Semantic change (also semantic shift, semantic progression, semantic development, or semantic drift) is the evolution of word usage—usually to the point that the modern meaning is radically different from the original usage. In diachronic (or historical) linguistics, semantic change is a change in one of the meanings of a word. Every word has a variety of senses and connotations, which can be added, removed, or altered over time, often to the extent that cognates across space and time have very different meanings. The study of semantic change can be seen as part of etymology, onomasiology, semasiology, and semantics.
Awful—Originally meant "inspiring wonder (or fear)". Used originally as a shortening for "full of awe", in contemporary usage the word usually has negative meaning.
Demagogue—Originally meant "a popular leader". It is from the Greekdēmagōgós "leader of the people", from dēmos "people" + agōgós "leading, guiding". Now the word has strong connotations of a politician who panders to emotions and prejudice.
Egregious—Originally described something that was remarkably good. The word is from the Latinegregius "illustrious, select", literally, "standing out from the flock", which is from ex—"out of" + greg—(grex) "flock". Now it means something that is remarkably bad or flagrant.
Guy—Guy Fawkes was the alleged leader of a plot to blow up the EnglishHouses of Parliament on 5 Nov. 1605. The day was made a holiday, Guy Fawkes day, commemorated by parading and burning a ragged, grotesque effigy of Fawkes, known as a Guy. This led to the use of the word guy as a term for any "person of grotesque appearance" and then by the late 1800s—especially in the United States—for "any man", as in, e.g., "Some guy called for you." Over the 20th century, guy has replaced fellow in the U.S., and, under the influence of American popular culture, has been gradually replacing fellow, bloke, chap and other such words throughout the rest of the English-speaking world. In the plural, it can refer to a mixture of genders (e.g., "Come on, you guys!" could be directed to a group of men and women).
Gay—Originally meant (13th century) "lighthearted", "joyous" or (14th century) "bright and showy", it also came to mean "happy"; it acquired connotations of immorality as early as 1637, either sexual e.g., gay woman "prostitute", gay man "womanizer", gay house "brothel", or otherwise, e.g., gay dog "over-indulgent man" and gay deceiver "deceitful and lecherous". In the United States by 1897 the expression gay cat referred to a hobo, especially a younger hobo in the company of an older one; by 1935, it was used in prison slang for a homosexual boy; and by 1951 and clipped to gay, referred to homosexuals.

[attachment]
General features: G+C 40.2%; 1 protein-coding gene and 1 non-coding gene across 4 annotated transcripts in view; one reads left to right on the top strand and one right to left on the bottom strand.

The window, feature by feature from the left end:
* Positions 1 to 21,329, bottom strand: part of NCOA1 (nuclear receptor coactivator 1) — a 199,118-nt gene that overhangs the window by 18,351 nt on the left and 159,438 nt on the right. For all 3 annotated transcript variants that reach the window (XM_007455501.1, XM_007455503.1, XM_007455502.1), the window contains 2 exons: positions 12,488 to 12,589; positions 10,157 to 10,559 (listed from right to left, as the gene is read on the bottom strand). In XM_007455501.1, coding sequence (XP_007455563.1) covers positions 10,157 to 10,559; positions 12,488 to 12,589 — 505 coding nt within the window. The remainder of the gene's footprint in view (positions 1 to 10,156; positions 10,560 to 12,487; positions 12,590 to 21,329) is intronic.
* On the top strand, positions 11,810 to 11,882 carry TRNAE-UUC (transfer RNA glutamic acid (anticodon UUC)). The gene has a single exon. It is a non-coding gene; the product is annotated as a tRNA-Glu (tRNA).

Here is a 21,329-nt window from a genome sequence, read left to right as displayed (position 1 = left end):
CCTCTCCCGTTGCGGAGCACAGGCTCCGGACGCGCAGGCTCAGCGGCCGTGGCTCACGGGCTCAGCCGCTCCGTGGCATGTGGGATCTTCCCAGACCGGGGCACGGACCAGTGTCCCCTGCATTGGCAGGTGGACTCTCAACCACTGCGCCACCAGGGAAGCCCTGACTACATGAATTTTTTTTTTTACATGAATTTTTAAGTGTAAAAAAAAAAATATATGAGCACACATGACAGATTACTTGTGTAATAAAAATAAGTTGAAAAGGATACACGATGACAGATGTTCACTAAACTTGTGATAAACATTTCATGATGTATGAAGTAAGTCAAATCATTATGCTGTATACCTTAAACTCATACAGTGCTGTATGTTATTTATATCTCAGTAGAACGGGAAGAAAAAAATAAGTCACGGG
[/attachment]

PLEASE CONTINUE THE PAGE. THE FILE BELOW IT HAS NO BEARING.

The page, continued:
George Chauncey, in his book Gay New York, would put this shift as early as the late 19th century among a certain "in crowd" knowledgeable of gay night life.
A number of classification schemes have been suggested for semantic change. The most widely accepted scheme in the English-speaking academic world is from Bloomfield (1933):
Narrowing: Change from superordinate level to subordinate level. For example, skyline formerly referred to any horizon, but now in the USA it has narrowed to a horizon decorated by skyscrapers.
Widening: There are many examples of specific brand names being used for the general product, such as with Kleenex. Such uses are known as generonyms: see genericization.
Metaphor: Change based on similarity of thing. For example, broadcast originally meant "to cast seeds out"; with the advent of radio and television, the word was extended to indicate the transmission of audio and video signals. Outside of agricultural circles, very few use broadcast in the earlier sense.
Metonymy: Change based on nearness in space or time, e.g., jaw "cheek" → "mandible".
Synecdoche: Change based on whole-part relation. The convention of using capital cities to represent countries or their governments is an example of this.
Hyperbole: Change from weaker to stronger meaning, e.g., kill "torment" → "slaughter"
Meiosis: Change from stronger to weaker meaning, e.g., astound "strike with thunder" → "surprise strongly".